widely known today. The apparatus in Figure Ic led to a higher inner pressure, and 
an important aspect of this design is that it generated a hot water mist that could be 
considered similar to a water vapor-rich volcanic eruption. The apparatus shown in 
Figure Id used a so-called silent discharge instead of a spark, a concept that had 
been used previously in attempts to make organic compounds from CO2 in order 
to try to understand photosynthesis (Rabinowitch, 1945). 

Results were produced almost as soon as Stanley begun the experiments in 
the fall of 1952. Although by comparison with contemporary analytical tools the 
methods available to Stanley were crude, he was able to demonstrate that after 
only two days of sparking the gaseous mixture glycine could be detected. After 
repeating the experiment sparking the mixture for a whole week, the inside of the 
sparking flask was coated with an oily material and the water had a yellow-brown 
color. When paper chromatography was used to analyse the compounds that had 




-10 cm— »- 

Figure 1. The various qjparatus used in the Miller experiment (Miller, 1954; the photograph is 
courtesy of Stanley L. Miller). The design shown in (a) and (b) is the one that was used for the 
experiments published in Science on 15 May 1953. The apparatus shown in (c) was also tested and 
in general yielded similar results to those obtained with the one in (a). The apparatus in (d) used a 
silent discharge tiiat was generated by delivering ~97 watts of power to copper electrcxies placed in 
50% H2SO4 that filled die shaded area of the apparatus. 



PHENOL (0.3% NH3) 









Figure 2. The two-dimensional paper chromatograin of the amino acids pnduced from the sparking 
experiment using lite apparatus shown in Figures la and b (courtesy of Staidey L. Miller). The spots 
corresponding the various amino acids were produced by spraying the chromatograin with ninhydrin. 
The amino acid labels are Stanley's original writing. We have adikd numbers to help identify the 
various spots. 1 = Aspartic acid; 2 = glycine; 3 = a-alanine; 4 = ^-alanine; and 5 = of-amino-n-butyric 
acid. Spots labeled A and B where not identified. 

formed, the glycine spot was much more than intense and spots corresponding to 
several other amino acids were also detected (Figure 2). 

Experiments with the apparatus in Figures 1 a and b as well as the one in Fig- 
ure Ic produced in general a similar distribution and quantities of amino acids 
and other organic compounds. In contrast, experiments with the apparatus in Fig-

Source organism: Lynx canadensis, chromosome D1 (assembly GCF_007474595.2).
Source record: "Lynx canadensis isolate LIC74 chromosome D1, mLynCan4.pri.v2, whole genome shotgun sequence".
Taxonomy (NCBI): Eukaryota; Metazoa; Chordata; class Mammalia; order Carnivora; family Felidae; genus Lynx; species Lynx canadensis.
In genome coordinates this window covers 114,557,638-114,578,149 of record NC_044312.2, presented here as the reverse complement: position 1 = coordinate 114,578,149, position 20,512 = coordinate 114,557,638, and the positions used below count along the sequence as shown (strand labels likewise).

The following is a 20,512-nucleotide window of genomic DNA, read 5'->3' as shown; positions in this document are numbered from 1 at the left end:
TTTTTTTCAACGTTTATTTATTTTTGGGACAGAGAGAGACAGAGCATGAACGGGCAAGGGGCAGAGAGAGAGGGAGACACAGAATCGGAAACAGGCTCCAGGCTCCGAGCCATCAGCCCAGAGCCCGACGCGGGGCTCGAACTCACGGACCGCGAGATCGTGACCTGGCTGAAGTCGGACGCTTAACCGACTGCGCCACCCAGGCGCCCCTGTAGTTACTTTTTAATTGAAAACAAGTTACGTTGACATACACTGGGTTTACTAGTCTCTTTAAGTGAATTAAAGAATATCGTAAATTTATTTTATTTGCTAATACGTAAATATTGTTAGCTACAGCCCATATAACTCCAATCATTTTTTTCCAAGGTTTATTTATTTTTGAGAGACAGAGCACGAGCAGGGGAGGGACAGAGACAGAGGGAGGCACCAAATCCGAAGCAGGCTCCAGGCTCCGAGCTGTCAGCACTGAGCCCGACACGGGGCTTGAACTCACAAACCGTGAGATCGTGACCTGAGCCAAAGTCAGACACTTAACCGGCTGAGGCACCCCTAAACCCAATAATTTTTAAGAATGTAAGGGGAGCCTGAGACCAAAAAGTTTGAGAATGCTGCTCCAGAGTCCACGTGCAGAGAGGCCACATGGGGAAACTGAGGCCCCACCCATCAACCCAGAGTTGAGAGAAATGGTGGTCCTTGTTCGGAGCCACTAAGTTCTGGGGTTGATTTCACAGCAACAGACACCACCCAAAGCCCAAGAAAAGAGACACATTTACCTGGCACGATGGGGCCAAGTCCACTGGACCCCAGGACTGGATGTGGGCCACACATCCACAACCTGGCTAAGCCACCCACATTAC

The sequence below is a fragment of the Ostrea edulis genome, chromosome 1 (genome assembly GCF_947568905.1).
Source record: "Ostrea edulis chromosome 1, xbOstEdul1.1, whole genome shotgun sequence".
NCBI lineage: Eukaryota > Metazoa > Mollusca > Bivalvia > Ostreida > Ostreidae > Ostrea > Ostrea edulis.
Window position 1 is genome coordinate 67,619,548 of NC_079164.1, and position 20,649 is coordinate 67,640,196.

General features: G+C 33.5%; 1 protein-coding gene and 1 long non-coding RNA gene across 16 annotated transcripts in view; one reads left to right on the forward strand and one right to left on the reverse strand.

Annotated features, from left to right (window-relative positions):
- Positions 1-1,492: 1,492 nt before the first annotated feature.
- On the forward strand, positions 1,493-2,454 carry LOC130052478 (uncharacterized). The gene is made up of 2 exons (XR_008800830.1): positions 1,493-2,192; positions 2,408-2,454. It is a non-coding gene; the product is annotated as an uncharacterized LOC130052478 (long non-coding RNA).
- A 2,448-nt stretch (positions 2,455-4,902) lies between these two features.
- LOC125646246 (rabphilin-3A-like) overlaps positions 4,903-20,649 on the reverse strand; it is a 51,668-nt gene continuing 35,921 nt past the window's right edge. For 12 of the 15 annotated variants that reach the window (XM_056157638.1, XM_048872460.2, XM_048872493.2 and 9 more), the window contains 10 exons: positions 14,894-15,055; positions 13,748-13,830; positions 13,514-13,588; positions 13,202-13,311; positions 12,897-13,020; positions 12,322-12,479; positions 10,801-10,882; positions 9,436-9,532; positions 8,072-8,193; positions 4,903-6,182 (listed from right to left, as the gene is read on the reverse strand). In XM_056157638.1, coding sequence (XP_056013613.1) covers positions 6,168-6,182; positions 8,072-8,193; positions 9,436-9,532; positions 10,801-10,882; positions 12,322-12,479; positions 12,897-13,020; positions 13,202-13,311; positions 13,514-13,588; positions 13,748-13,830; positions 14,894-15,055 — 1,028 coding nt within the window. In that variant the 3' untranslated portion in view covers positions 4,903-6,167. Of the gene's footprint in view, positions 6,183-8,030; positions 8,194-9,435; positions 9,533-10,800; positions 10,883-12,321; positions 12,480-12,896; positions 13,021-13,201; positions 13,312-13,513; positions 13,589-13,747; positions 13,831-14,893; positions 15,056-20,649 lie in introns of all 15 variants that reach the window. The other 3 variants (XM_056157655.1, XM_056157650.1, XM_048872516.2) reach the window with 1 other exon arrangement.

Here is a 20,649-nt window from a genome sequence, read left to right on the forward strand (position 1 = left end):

ure Id showed lower overall yields and a much more limited suite of amino acids: 
essentially only sarcosine and glycine were produced (Miller, 1955). 

After Miller showed the impressive results to Urey, they decided that it was 
time to get them published, preferably in a leading journal such as Science. Urey 
contacted the editors and asked for the paper to be published as soon as possible. 
He also declined Stanley's offer to coauthor the report because otherwise Stanley 
would receive little or no credit. In the meantime, Urey became so enticed by the 
outcome of the experiment that he began mentioning in his lectures the results 
achieved by Stanley. As shown by the articles published on 24 November 1952 
issues of both Time and Newsweek, the news attracted considerable attention not 
only from scientists but also from the media. Could it be that the origin of life could 
finally be understood? 

The manuscript was mailed to Science on 10 February 1953, and was received 
at the editorial office on 14 February (a detailed record of the submission and 
subsequent correspondence with Science is in the Urey papers in the Mandeville 
Special Collection at the University of California at San Diego library). On 27 
February 1953, Urey wrote Howard Meyeihoff, chairman of the Editorial Board, 


complaining about the lack of progress in publication of the manuscript. He stated 
'If Science does not wish to publish this promptly we will send it to the Journal 
of the American Chemical Society'. He closed the letter saying *I would appreciate 
an immediate reply so that we can make a decision in this matter'. 

In the meantime, on Sunday 8 March 1953, the Afeu- York Times published a 
rather cryptic short article titled 'Looking back two billion years', wherein the 
experiments of Wollman M. MacNevin and his associates at the Ohio State Uni- 
versity were described. It was reported that MacNevin and his team had performed 
a number of experiments simulating the primitive Earth, including a discharge ex- 
periment in which a spark was sent through methane producing 'resinous solids to 
complex for analysis'. MacNevin also reported the production of porphyrin from 
the heating of a mixture of CO2, H2O and NH3. The next day Stanley sent Urey